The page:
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Friday, 13 October 2017

October Jobs in the Garden

Many believe that the cooling weather means it's time to pause gardening efforts for the year. However, if you're hoping to have healthy plants growing when next year rolls around, you'll want to do a bit of planting in the coming weeks, sowing seeds that can survive and grow through the winter to sprout and bloom in the spring!

Specifically, there are a number of delicious vegetables that you can plant during the autumn and early winter so as to harvest in spring. If this is something that interests you, and you like the idea of plotting a vegetable garden before the real cold weather sets in, here are a few tips for cool weather gardening, as well as a few great vegetables to plant.

Tips For Cold Weather Gardening Comfort

  • Purchase Gloves - Generally, some manner of gardening gloves are recommended for your yard work in any season - but particularly with the weather cooling off, it might be a good idea to buy new gloves. Cold, stiff hands make it very difficult to handle equipment and go about gardening, and it's an easily avoided problem!

  • Wear A Winter Hat - This may seem like a very obvious suggestion, and for some it is. However, it's important to emphasize the hat above other cool weather attire. Bulky jackets and overcoats can make gardening tricky, as they make it harder to be flexible bending to plants, getting on the ground, etc. Keeping your head warm warms your body effectively, however, and a winter cap doesn't get in the way of your activity.

  • Address Seasonal Irritation - Allergies are generally more closely associated with the spring season, but different people react differently to cold weather. One example is in eye irritation that can result from spending time outside in your garden in an unfamiliar season. If this is an issue for you, a quick visit to Acuvue can help you to identify potential reasons for irritation, as well as different solutions - eyedrops, contact lenses, etc. - to keep you more comfortable.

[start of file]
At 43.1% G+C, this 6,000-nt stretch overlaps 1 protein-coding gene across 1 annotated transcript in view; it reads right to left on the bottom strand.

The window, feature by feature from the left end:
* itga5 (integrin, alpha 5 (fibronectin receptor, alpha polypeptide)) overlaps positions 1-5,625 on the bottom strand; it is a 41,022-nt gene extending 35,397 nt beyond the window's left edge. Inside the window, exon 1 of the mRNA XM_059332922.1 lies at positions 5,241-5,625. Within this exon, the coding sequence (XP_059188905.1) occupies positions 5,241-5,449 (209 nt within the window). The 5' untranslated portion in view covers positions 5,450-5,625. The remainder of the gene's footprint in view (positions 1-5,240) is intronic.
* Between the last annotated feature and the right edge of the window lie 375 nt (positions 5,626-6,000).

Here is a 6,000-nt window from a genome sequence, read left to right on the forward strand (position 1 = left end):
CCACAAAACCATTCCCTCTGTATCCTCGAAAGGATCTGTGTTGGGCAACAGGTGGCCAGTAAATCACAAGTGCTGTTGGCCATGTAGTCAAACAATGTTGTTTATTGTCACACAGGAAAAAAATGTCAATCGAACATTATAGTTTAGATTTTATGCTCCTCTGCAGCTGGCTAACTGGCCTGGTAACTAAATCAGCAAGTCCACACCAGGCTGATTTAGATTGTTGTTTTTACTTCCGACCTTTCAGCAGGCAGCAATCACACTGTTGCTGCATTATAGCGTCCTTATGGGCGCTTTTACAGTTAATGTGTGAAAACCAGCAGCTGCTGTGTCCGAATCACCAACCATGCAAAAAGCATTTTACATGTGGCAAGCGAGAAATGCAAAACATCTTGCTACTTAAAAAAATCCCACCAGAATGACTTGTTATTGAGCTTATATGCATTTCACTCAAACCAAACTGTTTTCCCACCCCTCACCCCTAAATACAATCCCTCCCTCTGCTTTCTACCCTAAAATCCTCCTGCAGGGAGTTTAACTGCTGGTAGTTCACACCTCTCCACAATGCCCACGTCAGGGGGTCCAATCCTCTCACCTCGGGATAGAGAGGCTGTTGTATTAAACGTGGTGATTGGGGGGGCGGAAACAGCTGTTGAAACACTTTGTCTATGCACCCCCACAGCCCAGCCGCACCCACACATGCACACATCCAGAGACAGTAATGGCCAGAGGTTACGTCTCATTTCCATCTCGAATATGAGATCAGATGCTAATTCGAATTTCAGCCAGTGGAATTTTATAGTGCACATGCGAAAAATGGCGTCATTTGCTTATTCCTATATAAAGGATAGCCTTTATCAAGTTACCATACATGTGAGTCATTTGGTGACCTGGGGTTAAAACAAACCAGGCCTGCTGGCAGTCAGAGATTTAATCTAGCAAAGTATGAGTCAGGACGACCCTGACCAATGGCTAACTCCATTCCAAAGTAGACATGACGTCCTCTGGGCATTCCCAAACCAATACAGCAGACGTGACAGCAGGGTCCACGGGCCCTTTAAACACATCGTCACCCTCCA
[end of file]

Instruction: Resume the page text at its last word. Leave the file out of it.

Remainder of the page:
Vegetables To Plant This Season

  • Asparagus - This is a long-term project, as Asparagus beds require 2 years to be ready for picking, but it's nonetheless a vegetable that can be planted in cool weather.

  • Onions & Shallots - There are many varieties of onion that can be planted now for harvest in the spring. Telegraph notes several suitable varieties, and even sells them in their garden shop online.

  • Spinach - A common favourite among home vegetables, sowing spinach now can give you a beautiful salad supply come spring. Merlo Nero is one recommended variety.

  • Cabbage - This is a great option because it will be ready in some capacity by early spring, but will continue to grow thicker and heartier after your initial harvest.

  • Peas - Another delicious option, fairly easy to grow and which will be ready by spring or early summer if planted in the next month.
Whatever you opt for I hope they do well for you.

DG

Wednesday, 11 October 2017

Conquering Mole Hills And Other Mountains In Your Garden

If you are an avid gardener, you’ll know that it can be difficult keeping your yard beautiful. There are numerous common issues that gardeners deal with everyday they get down on their knees and stain their trousers with green. Thankfully, most of these problems have fairly simple solutions. If you have had any annoying issues when you’ve been gardening, you just might find the solution right here.

Water Water Everywhere
 

Perhaps your biggest issue is that there is just too much darn water flooding your garden. Water is obviously essential for plants to grow but too much, and you’ll essentially drown them. If your soil density is too high, it won’t be permeable. There might also be an issue underneath your soil that means water builds on the surface, turning your grass into a soggy mess. If you have this issue, you can look into permeable solutions. You can get this laid down underneath your garden by a professional landscaper.